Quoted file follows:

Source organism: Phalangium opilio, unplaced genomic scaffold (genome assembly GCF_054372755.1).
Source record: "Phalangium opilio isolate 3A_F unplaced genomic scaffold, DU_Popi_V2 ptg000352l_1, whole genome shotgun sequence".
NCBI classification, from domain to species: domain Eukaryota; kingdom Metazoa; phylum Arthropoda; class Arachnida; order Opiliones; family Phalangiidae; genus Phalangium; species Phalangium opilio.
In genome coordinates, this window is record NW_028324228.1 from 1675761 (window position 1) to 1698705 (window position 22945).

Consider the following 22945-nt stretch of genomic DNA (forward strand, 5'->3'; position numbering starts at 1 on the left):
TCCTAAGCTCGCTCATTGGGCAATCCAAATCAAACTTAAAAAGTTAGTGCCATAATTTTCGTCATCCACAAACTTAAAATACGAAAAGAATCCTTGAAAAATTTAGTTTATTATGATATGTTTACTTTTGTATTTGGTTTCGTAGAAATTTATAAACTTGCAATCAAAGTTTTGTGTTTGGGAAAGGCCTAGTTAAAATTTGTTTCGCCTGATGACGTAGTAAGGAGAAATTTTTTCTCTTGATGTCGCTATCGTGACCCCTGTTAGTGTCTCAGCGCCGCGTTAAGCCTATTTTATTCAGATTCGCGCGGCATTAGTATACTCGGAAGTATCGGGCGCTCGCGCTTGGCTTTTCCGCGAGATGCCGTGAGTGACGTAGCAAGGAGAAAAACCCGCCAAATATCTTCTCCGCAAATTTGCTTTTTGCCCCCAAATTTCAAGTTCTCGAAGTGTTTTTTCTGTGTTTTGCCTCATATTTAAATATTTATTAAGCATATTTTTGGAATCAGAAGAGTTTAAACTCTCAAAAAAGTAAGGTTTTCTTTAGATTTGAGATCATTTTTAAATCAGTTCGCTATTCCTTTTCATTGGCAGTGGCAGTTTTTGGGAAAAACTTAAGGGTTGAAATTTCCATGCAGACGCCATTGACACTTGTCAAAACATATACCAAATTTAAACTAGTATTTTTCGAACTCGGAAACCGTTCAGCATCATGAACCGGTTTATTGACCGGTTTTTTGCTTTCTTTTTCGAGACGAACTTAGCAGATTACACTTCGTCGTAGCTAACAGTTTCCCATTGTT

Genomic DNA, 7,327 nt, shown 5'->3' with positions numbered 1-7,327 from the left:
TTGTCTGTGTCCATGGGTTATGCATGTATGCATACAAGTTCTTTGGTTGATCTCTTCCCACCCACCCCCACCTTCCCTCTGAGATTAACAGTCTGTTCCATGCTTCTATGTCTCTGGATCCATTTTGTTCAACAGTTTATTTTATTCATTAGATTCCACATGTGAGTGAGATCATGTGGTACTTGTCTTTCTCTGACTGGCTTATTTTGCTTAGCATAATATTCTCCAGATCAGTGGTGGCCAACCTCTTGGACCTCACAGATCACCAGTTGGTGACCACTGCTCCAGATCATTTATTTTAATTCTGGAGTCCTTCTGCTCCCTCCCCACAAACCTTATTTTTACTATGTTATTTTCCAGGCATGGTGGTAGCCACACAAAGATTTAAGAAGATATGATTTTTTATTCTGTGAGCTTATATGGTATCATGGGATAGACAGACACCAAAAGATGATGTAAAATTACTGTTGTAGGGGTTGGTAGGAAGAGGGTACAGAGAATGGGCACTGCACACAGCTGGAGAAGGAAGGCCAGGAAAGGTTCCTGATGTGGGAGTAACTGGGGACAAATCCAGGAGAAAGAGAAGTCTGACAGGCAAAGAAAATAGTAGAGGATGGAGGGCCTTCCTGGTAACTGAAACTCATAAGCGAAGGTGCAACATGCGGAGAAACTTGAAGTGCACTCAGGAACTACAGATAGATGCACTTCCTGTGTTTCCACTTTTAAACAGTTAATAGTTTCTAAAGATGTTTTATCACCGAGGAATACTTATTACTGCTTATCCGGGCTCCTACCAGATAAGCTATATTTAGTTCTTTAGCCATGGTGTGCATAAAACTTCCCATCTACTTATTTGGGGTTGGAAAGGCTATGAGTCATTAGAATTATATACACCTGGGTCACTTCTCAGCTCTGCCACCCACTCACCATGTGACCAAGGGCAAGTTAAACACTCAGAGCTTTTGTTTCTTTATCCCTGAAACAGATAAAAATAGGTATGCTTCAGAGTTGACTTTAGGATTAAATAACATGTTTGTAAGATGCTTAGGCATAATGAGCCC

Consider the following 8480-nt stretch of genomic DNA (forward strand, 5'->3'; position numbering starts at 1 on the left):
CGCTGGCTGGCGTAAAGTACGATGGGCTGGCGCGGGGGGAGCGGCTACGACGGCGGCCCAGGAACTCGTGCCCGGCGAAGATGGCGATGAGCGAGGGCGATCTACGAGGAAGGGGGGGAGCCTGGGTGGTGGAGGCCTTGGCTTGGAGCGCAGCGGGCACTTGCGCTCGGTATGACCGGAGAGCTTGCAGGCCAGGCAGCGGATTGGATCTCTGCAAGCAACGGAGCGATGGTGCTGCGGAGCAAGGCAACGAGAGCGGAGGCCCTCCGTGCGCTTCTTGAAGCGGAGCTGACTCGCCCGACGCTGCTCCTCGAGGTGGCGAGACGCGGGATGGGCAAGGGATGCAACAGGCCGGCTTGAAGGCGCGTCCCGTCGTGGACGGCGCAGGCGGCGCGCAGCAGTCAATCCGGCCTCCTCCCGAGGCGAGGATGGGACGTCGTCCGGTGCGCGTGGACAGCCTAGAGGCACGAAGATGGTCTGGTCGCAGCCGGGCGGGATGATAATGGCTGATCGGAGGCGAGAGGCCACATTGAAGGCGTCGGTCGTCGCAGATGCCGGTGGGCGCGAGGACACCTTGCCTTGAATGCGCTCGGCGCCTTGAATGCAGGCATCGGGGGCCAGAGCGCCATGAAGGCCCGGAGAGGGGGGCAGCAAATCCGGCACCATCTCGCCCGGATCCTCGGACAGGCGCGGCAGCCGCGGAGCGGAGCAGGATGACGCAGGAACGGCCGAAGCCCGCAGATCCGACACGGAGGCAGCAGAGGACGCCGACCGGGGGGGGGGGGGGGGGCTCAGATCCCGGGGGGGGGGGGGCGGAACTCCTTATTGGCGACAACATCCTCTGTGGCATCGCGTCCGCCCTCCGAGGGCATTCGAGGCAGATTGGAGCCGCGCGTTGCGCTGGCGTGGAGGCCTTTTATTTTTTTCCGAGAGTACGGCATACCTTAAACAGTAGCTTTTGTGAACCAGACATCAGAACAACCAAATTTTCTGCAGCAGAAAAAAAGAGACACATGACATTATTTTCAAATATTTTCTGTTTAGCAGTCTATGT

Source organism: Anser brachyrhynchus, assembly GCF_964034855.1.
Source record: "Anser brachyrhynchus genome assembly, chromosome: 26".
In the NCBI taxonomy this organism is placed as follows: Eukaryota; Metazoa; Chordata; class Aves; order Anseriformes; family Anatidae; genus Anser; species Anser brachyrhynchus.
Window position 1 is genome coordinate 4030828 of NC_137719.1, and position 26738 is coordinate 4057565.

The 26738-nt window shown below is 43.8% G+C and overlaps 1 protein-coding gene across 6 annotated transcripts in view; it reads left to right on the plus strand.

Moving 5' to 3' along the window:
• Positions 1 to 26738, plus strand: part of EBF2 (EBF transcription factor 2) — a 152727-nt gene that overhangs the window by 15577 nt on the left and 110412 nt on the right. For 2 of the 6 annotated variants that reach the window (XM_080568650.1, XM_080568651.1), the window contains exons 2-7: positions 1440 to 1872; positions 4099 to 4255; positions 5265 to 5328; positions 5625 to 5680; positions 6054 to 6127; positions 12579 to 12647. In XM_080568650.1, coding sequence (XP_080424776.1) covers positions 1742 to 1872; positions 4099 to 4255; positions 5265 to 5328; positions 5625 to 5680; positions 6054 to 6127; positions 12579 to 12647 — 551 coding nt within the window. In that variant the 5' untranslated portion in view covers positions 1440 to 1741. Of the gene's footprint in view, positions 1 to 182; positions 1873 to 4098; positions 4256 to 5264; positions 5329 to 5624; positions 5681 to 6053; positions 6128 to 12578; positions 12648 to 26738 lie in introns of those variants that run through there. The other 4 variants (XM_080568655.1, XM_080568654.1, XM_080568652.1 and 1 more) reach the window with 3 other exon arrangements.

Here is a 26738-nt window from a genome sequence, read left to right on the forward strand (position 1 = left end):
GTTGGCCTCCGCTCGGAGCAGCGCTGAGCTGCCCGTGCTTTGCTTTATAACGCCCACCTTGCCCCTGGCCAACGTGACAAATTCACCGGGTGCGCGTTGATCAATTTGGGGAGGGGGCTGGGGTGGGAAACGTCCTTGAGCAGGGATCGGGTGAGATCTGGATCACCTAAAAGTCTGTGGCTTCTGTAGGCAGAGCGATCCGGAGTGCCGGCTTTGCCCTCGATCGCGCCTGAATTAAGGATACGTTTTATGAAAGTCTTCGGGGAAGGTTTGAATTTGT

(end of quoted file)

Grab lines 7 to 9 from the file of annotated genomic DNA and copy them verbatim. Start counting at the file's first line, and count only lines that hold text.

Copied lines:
Genomic DNA, 7,327 nt, shown 5'->3' with positions numbered 1-7,327 from the left:
TTGTCTGTGTCCATGGGTTATGCATGTATGCATACAAGTTCTTTGGTTGATCTCTTCCCACCCACCCCCACCTTCCCTCTGAGATTAACAGTCTGTTCCATGCTTCTATGTCTCTGGATCCATTTTGTTCAACAGTTTATTTTATTCATTAGATTCCACATGTGAGTGAGATCATGTGGTACTTGTCTTTCTCTGACTGGCTTATTTTGCTTAGCATAATATTCTCCAGATCAGTGGTGGCCAACCTCTTGGACCTCACAGATCACCAGTTGGTGACCACTGCTCCAGATCATTTATTTTAATTCTGGAGTCCTTCTGCTCCCTCCCCACAAACCTTATTTTTACTATGTTATTTTCCAGGCATGGTGGTAGCCACACAAAGATTTAAGAAGATATGATTTTTTATTCTGTGAGCTTATATGGTATCATGGGATAGACAGACACCAAAAGATGATGTAAAATTACTGTTGTAGGGGTTGGTAGGAAGAGGGTACAGAGAATGGGCACTGCACACAGCTGGAGAAGGAAGGCCAGGAAAGGTTCCTGATGTGGGAGTAACTGGGGACAAATCCAGGAGAAAGAGAAGTCTGACAGGCAAAGAAAATAGTAGAGGATGGAGGGCCTTCCTGGTAACTGAAACTCATAAGCGAAGGTGCAACATGCGGAGAAACTTGAAGTGCACTCAGGAACTACAGATAGATGCACTTCCTGTGTTTCCACTTTTAAACAGTTAATAGTTTCTAAAGATGTTTTATCACCGAGGAATACTTATTACTGCTTATCCGGGCTCCTACCAGATAAGCTATATTTAGTTCTTTAGCCATGGTGTGCATAAAACTTCCCATCTACTTATTTGGGGTTGGAAAGGCTATGAGTCATTAGAATTATATACACCTGGGTCACTTCTCAGCTCTGCCACCCACTCACCATGTGACCAAGGGCAAGTTAAACACTCAGAGCTTTTGTTTCTTTATCCCTGAAACAGATAAAAATAGGTATGCTTCAGAGTTGACTTTAGGATTAAATAACATGTTTGTAAGATGCTTAGGCATAATGAGCCC

Consider the following 8480-nt stretch of genomic DNA (forward strand, 5'->3'; position numbering starts at 1 on the left):